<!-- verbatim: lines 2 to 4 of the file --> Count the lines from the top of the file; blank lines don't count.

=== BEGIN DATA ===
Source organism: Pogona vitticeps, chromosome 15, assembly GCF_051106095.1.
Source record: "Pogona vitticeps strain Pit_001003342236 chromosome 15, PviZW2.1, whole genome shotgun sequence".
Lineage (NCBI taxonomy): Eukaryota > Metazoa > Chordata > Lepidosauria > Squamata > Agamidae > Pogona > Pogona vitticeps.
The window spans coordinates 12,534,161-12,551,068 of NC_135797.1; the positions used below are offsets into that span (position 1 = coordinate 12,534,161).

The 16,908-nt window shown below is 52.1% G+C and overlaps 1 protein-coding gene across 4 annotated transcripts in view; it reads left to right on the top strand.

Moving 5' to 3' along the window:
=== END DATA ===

Source record: "Pogona vitticeps strain Pit_001003342236 chromosome 15, PviZW2.1, whole genome shotgun sequence".
Lineage (NCBI taxonomy): Eukaryota > Metazoa > Chordata > Lepidosauria > Squamata > Agamidae > Pogona > Pogona vitticeps.
The window spans coordinates 12,534,161-12,551,068 of NC_135797.1; the positions used below are offsets into that span (position 1 = coordinate 12,534,161).